Times below are in US Eastern Daylight Time (UTC-4).


Title and Abstracts

1- Samantha Allen: Relationships between untwisting number and similar invariants

  • Abstract: The untwisting number of a knot K is the minimum number of null-homologous full twists required to unknot K. We relate this invariant to many other invariants, including the rational unknotting number, the (algebraic) 2k-unknotting number (related to the 4-move conjecture(s)), and the (algebraic) surgery description number.  Some of these will give a refinement of an inequality (by McCoy) related to the topological 4-genus, which itself is a analogue of the relationship between Rasmussen’s s-invariant, smooth 4-genus, and unknotting number.  In this talk, I will provide the first known example where untwisting number and surgery description number are not equal and discuss challenges to distinguishing these invariants in general.  This work is joint with Kenan Ince, Seungwon Kim, Benjamin Ruppik, and Hannah Turner.

2- Marco De Renzi:   Quantum and homological representations of mapping class groups of surfaces

  • Abstract: Quantum topology provides highly organized families of invariants, whose definition is flexible and general. For some of them, a more classical homological reformulation is known. This often allows for an efficient control over the topological content of the resulting constructions, as witnessed by Bigelow’s spectacular proof of the linearity of braid groups. For the mapping class group Mod(Σ) of a surface Σ, we will explain how to recover the family of quantum representations associated with the small quantum group of sl(2) by a classical construction, with Mod(Σ) acting on the homology with twisted coefficients of configuration spaces of Σ. This is a joint work with Jules Martel.

3- Peter Feller:  On the values taken by slice torus invariants

  • Abstract:We consider the space of so-called slice torus invariants, knot invariants that include the celebrated Rasmussen s invariant and Ozsváth-Szabó s tau invariant. In particular we characterize the set of values that slice-torus invariants may take on a given knot in topological terms.A part of our study is motivated by the concept of squeezed knots, which is discussed in A. Lobb's talk. Based on joint work with L. Lewark and A. Lobb.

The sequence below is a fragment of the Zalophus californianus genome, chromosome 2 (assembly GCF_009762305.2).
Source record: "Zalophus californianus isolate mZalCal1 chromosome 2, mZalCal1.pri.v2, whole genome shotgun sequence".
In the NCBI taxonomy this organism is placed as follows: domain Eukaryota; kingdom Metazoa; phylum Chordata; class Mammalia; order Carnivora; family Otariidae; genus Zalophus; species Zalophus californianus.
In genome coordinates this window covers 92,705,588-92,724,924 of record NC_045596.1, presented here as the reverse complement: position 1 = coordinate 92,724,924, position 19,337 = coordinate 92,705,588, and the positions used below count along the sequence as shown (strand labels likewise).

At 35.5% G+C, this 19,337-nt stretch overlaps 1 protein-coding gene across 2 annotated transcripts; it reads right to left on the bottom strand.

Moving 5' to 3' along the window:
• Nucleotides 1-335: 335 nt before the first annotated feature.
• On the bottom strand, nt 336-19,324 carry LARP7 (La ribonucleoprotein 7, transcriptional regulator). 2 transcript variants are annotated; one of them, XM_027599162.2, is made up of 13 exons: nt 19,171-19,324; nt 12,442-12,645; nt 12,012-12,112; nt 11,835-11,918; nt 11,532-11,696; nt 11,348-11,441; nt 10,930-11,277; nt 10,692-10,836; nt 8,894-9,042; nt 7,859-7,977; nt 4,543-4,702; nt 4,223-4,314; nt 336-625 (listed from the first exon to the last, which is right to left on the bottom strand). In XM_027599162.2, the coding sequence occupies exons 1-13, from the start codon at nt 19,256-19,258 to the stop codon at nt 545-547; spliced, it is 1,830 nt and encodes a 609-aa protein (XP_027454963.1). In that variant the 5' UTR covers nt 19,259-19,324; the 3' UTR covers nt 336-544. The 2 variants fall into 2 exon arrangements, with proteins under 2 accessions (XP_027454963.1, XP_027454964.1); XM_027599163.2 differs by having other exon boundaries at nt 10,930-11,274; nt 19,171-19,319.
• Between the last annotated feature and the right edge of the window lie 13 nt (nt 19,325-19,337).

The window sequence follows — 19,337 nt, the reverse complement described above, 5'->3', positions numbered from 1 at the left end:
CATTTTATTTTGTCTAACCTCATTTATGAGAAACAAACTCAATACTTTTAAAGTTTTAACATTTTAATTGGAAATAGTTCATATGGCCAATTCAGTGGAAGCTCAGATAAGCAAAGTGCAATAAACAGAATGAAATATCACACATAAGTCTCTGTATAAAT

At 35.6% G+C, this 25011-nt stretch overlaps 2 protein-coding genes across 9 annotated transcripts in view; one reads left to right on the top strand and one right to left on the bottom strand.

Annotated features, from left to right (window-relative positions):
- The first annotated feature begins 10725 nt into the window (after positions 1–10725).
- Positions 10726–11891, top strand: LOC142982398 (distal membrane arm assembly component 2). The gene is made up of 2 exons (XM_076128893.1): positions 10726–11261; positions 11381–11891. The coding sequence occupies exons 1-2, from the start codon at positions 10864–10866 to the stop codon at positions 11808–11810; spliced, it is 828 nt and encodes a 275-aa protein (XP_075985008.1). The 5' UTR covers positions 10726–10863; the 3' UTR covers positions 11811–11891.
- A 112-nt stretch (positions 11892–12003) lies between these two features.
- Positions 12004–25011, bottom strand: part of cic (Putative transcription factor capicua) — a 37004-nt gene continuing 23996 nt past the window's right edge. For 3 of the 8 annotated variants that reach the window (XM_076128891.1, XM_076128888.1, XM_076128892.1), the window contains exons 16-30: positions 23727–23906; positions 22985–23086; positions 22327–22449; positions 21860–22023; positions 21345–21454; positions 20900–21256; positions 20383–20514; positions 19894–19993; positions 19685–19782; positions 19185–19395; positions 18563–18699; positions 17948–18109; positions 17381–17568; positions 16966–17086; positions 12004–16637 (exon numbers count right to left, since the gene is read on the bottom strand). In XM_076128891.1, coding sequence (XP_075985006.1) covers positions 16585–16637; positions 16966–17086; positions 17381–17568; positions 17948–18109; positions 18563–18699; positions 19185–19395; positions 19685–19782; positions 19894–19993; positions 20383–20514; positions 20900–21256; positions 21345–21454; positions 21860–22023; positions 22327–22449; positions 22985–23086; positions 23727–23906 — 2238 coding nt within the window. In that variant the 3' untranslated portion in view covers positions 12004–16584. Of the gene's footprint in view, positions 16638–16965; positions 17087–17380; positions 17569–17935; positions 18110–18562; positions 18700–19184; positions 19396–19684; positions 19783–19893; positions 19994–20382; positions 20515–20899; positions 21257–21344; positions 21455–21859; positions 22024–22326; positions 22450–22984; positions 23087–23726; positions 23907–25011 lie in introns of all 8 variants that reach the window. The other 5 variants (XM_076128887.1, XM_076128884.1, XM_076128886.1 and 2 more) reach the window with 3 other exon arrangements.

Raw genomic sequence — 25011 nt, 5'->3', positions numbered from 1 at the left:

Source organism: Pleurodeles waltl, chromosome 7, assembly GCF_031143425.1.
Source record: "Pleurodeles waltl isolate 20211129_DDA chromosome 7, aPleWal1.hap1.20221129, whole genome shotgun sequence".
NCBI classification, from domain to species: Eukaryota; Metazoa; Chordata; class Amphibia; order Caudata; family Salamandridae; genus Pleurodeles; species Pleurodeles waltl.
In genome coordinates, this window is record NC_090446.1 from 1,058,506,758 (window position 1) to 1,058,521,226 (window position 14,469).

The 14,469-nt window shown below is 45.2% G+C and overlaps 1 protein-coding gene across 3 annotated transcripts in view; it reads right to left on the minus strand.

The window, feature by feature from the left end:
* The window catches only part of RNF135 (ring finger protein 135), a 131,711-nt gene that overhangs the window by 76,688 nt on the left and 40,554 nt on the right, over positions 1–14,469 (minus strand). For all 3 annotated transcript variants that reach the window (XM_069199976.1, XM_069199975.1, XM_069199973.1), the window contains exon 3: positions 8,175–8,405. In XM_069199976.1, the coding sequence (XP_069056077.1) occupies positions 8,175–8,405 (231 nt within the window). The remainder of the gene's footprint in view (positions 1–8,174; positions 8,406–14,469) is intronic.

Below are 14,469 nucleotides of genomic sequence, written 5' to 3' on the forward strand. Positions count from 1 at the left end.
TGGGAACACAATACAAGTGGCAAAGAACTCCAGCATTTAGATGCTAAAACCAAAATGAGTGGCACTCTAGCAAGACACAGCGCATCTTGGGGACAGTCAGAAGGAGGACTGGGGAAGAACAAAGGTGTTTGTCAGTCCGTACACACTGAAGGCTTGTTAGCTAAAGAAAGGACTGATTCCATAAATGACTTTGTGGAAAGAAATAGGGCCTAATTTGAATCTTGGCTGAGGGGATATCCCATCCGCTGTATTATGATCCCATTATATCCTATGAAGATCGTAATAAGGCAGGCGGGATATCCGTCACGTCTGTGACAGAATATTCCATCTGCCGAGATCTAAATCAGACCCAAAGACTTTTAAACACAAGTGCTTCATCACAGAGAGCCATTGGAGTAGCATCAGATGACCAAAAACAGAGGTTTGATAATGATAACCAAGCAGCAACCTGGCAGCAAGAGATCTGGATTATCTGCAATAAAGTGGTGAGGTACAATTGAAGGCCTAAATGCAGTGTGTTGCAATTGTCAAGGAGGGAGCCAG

3- Eugene Gorsky: Triply graded link homology: results and structures

  • Abstract: Khovanov and Rozansky defined in 2005 a triply graded link homology theory which categorifies HOMFLY-PT polynomial. The definition is somewhat technical and intimidating, nevertheless, there was a lot of recent progress in our understanding of Khovanov-Rozansky homology. In this talk, I will review some concrete examples of Khovanov-Rozansky homology computed for various families of links, as well as the general structures such as symmetry and homological operations. The talk is bases on joint works with Alex Chandler (in progress), Matt Hogancamp and Anton Mellit.

4- Matthew Hogancamp: A Kirby color for Khovanov homology

  • Abstract: In this talk I will discuss how to construct an object of the annular Bar-Natan category (rather, a completion thereof) which satisfies handle-slide invariance. This work is joint with Dave Rose and Paul Wedrich, and is intended to yield a chain-level refinement of the Manolescu-Neithalath 2-handle formula for skein lasagna modules.

5- Mikhail Khovanov: Facets of the universal construction

  • Abstract: Universal construction of topological theories starts with an evaluation of closed n-manifolds or, more generally, n- dimensional objects, and build a functor from a suitable category of n-cobordisms to the category of modules over a commutative ring. We'll review how universal construction for foams naturally emerges from link homology and then look at recent explorations of the universal construction in dimensions 1 and 2, including for manifolds with defects, leading to: 

         (a) a deformation of the Deligne category of generic representations of the symmetric group (joint work with R.Sazdanovic)   and study of these deformations (joint with V.Ostrik and Y.Kononov) 

         (b) an approach to biadjoint functors via evaluations of planar diagrams of nested circles (joint with R.Laugwitz). 

         (c) construction of rigid categories from regular languages and relation to automata (joint with M.S.Im). 


6- Adam Levine: Khovanov homology and cobordisms between split links

  • Abstract: We discuss the (in)sensitivity of the Khovanov functor to four-dimensional linking of surfaces. We prove that if L and L' are split links, and C is a cobordism between L and L' that is the union of disjoint (but possibly linked) cobordisms between the components of L and the components of L', then the map on Khovanov homology induced by C is completely determined by the maps induced by the individual components of C and does not detect the linking between the components. As a corollary, we prove that a strongly homotopy-ribbon concordance (i.e., a concordance whose complement can be built with only 1- and 2-handles) induces an injection on Khovanov homology. This is joint work with Onkar Singh Gujral.